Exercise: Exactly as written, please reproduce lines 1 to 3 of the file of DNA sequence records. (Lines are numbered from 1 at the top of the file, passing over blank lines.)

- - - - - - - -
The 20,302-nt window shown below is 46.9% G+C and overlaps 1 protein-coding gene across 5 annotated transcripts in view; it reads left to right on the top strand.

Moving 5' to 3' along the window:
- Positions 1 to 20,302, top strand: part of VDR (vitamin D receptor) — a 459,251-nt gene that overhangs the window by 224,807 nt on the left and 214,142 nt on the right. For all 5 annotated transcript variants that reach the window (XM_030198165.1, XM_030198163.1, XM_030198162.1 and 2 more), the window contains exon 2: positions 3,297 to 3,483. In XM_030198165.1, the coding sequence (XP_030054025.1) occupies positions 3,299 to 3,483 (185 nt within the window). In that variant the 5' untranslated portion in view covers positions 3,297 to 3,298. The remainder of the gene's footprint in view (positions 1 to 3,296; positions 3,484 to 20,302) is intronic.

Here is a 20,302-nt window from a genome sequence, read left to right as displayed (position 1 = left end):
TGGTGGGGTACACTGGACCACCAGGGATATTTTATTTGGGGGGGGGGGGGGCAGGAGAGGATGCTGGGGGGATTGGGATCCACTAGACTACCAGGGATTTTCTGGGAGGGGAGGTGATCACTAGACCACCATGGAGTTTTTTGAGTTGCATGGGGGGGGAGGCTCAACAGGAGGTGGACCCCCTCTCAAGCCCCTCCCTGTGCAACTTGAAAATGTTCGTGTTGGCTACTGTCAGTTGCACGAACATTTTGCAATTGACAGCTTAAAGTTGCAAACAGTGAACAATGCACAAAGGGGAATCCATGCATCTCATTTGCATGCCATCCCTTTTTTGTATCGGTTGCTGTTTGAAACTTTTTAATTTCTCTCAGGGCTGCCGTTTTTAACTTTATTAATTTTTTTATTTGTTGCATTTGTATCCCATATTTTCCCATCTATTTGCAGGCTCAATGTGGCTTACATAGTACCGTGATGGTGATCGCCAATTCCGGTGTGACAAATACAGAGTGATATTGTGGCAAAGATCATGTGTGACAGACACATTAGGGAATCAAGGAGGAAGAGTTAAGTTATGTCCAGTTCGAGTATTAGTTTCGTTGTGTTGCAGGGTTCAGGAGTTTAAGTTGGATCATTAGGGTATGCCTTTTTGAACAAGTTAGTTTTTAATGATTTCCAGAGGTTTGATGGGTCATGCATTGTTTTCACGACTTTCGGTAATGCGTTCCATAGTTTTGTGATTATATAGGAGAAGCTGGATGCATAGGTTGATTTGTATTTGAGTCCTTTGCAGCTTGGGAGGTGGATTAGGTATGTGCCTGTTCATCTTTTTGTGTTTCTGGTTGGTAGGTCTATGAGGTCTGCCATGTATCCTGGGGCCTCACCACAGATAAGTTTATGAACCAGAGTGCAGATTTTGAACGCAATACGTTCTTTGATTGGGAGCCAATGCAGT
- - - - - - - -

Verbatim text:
The 20,302-nt window shown below is 46.9% G+C and overlaps 1 protein-coding gene across 5 annotated transcripts in view; it reads left to right on the top strand.

Moving 5' to 3' along the window:
- Positions 1 to 20,302, top strand: part of VDR (vitamin D receptor) — a 459,251-nt gene that overhangs the window by 224,807 nt on the left and 214,142 nt on the right. For all 5 annotated transcript variants that reach the window (XM_030198165.1, XM_030198163.1, XM_030198162.1 and 2 more), the window contains exon 2: positions 3,297 to 3,483. In XM_030198165.1, the coding sequence (XP_030054025.1) occupies positions 3,299 to 3,483 (185 nt within the window). In that variant the 5' untranslated portion in view covers positions 3,297 to 3,298. The remainder of the gene's footprint in view (positions 1 to 3,296; positions 3,484 to 20,302) is intronic.